Mustard

October 8th, 2009

I love mustard—zesty Dijon; zingy yellow; bitey, coarse, country-style. It is a universal spice—from the seeds cooked in Indian fruit chutneys, to the sinus-clearing fiery paste served with Chinese barbecued pork, to the pungent sweet mustard fruits (that I love so much!) found in Italy. Dijon and rosemary has been a classic smear used on lamb racks for centuries. The climax of the baseball season approaches—and that just calls out for hot dogs slathered with mustard. I know Dijon is tasty, but tangy yellow is just too darn good to ignore in my opinion.

Mustard is a great flavor enhancer. Dijon—once viewed by Americans as the exclusive province of chefs, food snobs and gourmets—has become a staple in the American kitchen. Dijon is a must ingredient in many of my recipes—from classic vinaigrettes to deviled eggs. I often use it to build an extra “layer” of flavor as it can round out the flavors of a dish.

Whole-grain mustard is another great flavor builder, which contributes texture as well: rub it on steaks and roasts or stir it into a garlic cream sauce— it’s good on just about anything! It’s the mustard I’ve included in my Country Mustard Herb Splash, which is terrific tossed with fresh-steamed green beans or just-roasted potatoes, splashed on grilled steaks or chicken, or used as a dredge for grilled or broiled mushrooms. If you love sharp flavors as much as I do, you’ll also like it tossed with a green salad.

Last, but not least, we can’t forget the American yellow mustard—the classic ingredient in a home-style eggy potato salad, spread on bologna sandwiches, or zigzagged across a hot dog of course! Now, if you’ve never tried a Southern-style, yellow barbecue sauce (alias “Mop”), you should! I’ve cooked up a recipe for South Carolina Mustard-Spiked BBQ Sauce—great for making slow-cooked pulled pork or for brushing on grilling ribs or chicken.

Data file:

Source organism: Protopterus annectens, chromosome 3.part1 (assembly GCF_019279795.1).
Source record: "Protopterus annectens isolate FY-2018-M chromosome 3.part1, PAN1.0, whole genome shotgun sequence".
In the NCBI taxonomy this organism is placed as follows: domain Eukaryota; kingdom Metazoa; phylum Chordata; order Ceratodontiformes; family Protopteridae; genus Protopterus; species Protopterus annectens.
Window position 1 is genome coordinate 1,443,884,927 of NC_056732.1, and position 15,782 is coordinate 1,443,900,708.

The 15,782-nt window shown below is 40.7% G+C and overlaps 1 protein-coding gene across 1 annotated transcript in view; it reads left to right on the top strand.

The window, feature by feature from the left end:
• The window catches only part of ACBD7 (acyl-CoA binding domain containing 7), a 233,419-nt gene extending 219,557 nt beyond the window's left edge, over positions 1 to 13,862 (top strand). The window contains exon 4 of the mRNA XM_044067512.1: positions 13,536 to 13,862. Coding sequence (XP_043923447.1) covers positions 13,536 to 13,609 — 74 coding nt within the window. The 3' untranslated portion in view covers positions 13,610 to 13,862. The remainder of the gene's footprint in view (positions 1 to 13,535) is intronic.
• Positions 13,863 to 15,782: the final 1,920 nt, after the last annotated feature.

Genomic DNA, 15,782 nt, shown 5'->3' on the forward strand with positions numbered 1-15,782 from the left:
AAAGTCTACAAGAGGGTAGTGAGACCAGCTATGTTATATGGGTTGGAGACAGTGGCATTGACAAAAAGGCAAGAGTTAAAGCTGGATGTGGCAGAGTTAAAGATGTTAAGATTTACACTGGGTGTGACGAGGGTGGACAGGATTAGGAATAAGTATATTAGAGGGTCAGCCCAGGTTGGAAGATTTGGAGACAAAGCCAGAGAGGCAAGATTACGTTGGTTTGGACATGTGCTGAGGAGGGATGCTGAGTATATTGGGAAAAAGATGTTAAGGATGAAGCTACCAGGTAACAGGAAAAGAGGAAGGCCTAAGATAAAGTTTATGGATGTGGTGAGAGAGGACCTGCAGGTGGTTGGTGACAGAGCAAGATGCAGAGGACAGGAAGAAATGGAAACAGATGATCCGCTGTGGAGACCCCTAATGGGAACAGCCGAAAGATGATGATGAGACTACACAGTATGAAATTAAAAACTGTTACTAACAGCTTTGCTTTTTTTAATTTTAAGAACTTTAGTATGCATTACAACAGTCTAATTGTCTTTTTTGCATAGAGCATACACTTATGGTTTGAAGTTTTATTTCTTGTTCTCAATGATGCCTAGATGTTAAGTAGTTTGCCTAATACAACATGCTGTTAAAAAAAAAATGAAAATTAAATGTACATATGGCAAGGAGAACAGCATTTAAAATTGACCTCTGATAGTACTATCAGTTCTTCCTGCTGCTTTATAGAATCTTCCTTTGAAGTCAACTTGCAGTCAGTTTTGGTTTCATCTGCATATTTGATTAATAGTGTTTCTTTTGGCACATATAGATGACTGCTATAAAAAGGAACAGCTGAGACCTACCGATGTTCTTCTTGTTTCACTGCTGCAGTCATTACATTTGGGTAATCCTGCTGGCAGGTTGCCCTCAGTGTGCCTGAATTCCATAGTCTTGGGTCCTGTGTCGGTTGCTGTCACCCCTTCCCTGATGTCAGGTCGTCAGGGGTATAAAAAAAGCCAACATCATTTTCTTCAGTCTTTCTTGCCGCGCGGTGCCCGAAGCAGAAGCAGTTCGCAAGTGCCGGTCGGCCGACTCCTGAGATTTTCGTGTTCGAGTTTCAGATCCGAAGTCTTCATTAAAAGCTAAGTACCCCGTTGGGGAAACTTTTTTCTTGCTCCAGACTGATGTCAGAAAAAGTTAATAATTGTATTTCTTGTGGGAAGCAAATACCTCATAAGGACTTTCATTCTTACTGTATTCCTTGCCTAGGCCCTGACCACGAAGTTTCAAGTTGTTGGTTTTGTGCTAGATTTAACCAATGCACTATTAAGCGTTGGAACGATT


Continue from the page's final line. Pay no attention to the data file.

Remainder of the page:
And if you’re ever interested in making your own mustard, it’s pretty easy. There are tons of variations, and lots of fun books and recipes you can research on the web. My No. 1 tip would be to remember that the longer your fresh mustard sits the mellower it gets. When it’s first made, it’s gonna be hot!  ©2009 by Kathy Casey Food Studios®

Country Mustard Herb Splash
This big-flavored sauce is great to keep on hand to splash over vegetables such as sautéed zucchini or green beans and to drizzle over grilled chicken, fish or meats. 

Makes 1 1/2 cups

2 tablespoons whole-grain mustard
1/4 cup sherry vinegar or substitute red wine vinegar
1/2 teaspoon salt
1 cup extra-virgin olive oil
2 tablespoons thinly sliced fresh chives
2 tablespoons chopped fresh tarragon or basil
1 teaspoon very finely minced fresh thyme
1/2 teaspoon freshly cracked black pepper

In a large bowl, whisk together mustard, vinegar, and salt, then gradually whisk in oil, emulsifying mixture. Stir in herbs and seasonings. Store refrigerated for up to 2 weeks.©2009 by Kathy Casey Food Studios®

South Carolina Mustard-Spiked BBQ Sauce
Makes 1 3/4 cups

1/2 cup prepared yellow mustard
1/2 cup brown sugar
1/2 cup cider vinegar
1/2 cup beer
1 tablespoon Worcestershire sauce
2 teaspoons hot sauce
1 teaspoon chili powder
1/2 teaspoon black pepper
1 teaspoon liquid smoke

Whisk all ingredients together. Store refrigerated.
To use: Paint sauce on ribs or chicken frequently (about every 10 minutes) during cooking or pre-marinate pork roasts overnight before roasting. ©2009 by Kathy Casey Food Studios®

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